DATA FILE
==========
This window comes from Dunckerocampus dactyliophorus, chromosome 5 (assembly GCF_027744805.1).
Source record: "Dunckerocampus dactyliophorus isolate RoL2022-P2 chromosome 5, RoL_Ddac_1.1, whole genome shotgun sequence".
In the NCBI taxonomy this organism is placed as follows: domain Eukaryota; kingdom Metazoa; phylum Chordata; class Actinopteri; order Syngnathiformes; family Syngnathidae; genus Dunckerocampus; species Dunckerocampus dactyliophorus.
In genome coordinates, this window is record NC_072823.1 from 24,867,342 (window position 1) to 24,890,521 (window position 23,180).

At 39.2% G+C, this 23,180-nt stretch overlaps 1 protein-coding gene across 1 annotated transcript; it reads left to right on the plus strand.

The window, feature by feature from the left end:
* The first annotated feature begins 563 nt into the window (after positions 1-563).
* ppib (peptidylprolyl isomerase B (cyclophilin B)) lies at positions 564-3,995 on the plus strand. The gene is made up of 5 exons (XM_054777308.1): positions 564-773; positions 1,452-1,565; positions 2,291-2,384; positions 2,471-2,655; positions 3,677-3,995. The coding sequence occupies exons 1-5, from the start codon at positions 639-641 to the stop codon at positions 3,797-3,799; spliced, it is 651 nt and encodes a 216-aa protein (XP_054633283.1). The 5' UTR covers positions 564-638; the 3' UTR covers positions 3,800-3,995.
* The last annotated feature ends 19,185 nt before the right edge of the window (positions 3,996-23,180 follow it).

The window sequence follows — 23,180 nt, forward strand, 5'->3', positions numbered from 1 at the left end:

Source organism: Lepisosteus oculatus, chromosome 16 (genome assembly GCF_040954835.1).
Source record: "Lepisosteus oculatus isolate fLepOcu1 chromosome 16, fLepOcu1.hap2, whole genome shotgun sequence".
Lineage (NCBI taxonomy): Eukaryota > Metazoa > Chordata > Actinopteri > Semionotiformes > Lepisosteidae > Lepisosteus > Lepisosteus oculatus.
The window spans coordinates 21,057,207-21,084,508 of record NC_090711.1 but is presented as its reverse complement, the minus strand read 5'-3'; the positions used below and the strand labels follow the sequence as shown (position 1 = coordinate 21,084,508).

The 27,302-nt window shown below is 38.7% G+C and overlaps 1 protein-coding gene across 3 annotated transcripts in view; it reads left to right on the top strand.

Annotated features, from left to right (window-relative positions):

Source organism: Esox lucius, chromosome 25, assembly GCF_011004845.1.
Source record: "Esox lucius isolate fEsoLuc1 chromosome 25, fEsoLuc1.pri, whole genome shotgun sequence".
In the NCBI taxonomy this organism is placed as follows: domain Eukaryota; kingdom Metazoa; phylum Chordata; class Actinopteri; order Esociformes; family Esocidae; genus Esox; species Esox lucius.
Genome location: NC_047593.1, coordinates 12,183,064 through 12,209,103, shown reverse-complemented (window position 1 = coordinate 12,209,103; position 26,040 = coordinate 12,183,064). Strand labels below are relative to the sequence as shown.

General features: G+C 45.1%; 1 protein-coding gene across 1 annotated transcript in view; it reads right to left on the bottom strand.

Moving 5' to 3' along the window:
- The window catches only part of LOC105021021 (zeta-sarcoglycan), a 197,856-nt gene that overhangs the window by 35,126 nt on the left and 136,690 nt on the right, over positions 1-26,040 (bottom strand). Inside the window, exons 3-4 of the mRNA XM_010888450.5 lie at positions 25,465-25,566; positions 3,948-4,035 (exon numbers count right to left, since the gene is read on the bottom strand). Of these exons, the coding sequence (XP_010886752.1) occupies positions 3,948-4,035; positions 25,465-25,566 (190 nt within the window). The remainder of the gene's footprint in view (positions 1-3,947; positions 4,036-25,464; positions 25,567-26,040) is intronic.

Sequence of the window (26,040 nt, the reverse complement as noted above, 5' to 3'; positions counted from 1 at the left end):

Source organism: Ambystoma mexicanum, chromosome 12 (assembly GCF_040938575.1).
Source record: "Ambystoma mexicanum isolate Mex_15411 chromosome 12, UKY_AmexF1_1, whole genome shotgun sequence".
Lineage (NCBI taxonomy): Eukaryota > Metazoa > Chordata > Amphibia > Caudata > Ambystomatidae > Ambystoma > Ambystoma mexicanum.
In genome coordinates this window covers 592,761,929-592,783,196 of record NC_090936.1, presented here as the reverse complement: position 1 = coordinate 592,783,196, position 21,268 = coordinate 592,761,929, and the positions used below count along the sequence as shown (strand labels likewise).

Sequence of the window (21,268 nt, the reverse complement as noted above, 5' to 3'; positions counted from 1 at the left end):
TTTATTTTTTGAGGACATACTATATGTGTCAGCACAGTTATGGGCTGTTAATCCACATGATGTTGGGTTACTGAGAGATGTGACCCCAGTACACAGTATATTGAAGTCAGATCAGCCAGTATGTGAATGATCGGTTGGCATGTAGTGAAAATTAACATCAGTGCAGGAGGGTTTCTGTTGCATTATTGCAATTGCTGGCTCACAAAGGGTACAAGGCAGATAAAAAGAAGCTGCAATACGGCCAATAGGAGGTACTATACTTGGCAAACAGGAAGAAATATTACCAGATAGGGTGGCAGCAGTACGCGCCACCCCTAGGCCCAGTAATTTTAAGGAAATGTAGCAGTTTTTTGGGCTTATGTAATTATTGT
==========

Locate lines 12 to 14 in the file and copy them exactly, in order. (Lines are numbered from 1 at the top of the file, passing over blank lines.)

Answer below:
Source record: "Lepisosteus oculatus isolate fLepOcu1 chromosome 16, fLepOcu1.hap2, whole genome shotgun sequence".
Lineage (NCBI taxonomy): Eukaryota > Metazoa > Chordata > Actinopteri > Semionotiformes > Lepisosteidae > Lepisosteus > Lepisosteus oculatus.
The window spans coordinates 21,057,207-21,084,508 of record NC_090711.1 but is presented as its reverse complement, the minus strand read 5'-3'; the positions used below and the strand labels follow the sequence as shown (position 1 = coordinate 21,084,508).